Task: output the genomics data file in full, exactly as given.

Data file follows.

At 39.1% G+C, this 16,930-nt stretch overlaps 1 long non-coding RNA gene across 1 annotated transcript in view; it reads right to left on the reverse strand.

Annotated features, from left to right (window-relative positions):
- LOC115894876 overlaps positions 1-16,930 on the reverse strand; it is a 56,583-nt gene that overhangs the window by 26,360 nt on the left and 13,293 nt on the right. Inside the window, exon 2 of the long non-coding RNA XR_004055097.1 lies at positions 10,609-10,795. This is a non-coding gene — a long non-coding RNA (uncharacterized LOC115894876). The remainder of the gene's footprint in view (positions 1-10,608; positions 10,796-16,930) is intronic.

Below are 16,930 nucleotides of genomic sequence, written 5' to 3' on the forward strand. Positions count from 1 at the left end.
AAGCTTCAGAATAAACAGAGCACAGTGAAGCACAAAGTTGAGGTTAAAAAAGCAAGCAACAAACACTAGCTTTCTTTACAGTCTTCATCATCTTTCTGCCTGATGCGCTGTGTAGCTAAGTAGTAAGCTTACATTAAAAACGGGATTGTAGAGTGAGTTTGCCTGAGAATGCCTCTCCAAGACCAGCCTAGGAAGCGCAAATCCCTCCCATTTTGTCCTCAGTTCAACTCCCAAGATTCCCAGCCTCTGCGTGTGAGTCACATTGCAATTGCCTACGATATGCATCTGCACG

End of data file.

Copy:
At 39.1% G+C, this 16,930-nt stretch overlaps 1 long non-coding RNA gene across 1 annotated transcript in view; it reads right to left on the reverse strand.

Annotated features, from left to right (window-relative positions):
- LOC115894876 overlaps positions 1-16,930 on the reverse strand; it is a 56,583-nt gene that overhangs the window by 26,360 nt on the left and 13,293 nt on the right. Inside the window, exon 2 of the long non-coding RNA XR_004055097.1 lies at positions 10,609-10,795. This is a non-coding gene — a long non-coding RNA (uncharacterized LOC115894876). The remainder of the gene's footprint in view (positions 1-10,608; positions 10,796-16,930) is intronic.

Below are 16,930 nucleotides of genomic sequence, written 5' to 3' on the forward strand. Positions count from 1 at the left end.
AAGCTTCAGAATAAACAGAGCACAGTGAAGCACAAAGTTGAGGTTAAAAAAGCAAGCAACAAACACTAGCTTTCTTTACAGTCTTCATCATCTTTCTGCCTGATGCGCTGTGTAGCTAAGTAGTAAGCTTACATTAAAAACGGGATTGTAGAGTGAGTTTGCCTGAGAATGCCTCTCCAAGACCAGCCTAGGAAGCGCAAATCCCTCCCATTTTGTCCTCAGTTCAACTCCCAAGATTCCCAGCCTCTGCGTGTGAGTCACATTGCAATTGCCTACGATATGCATCTGCACG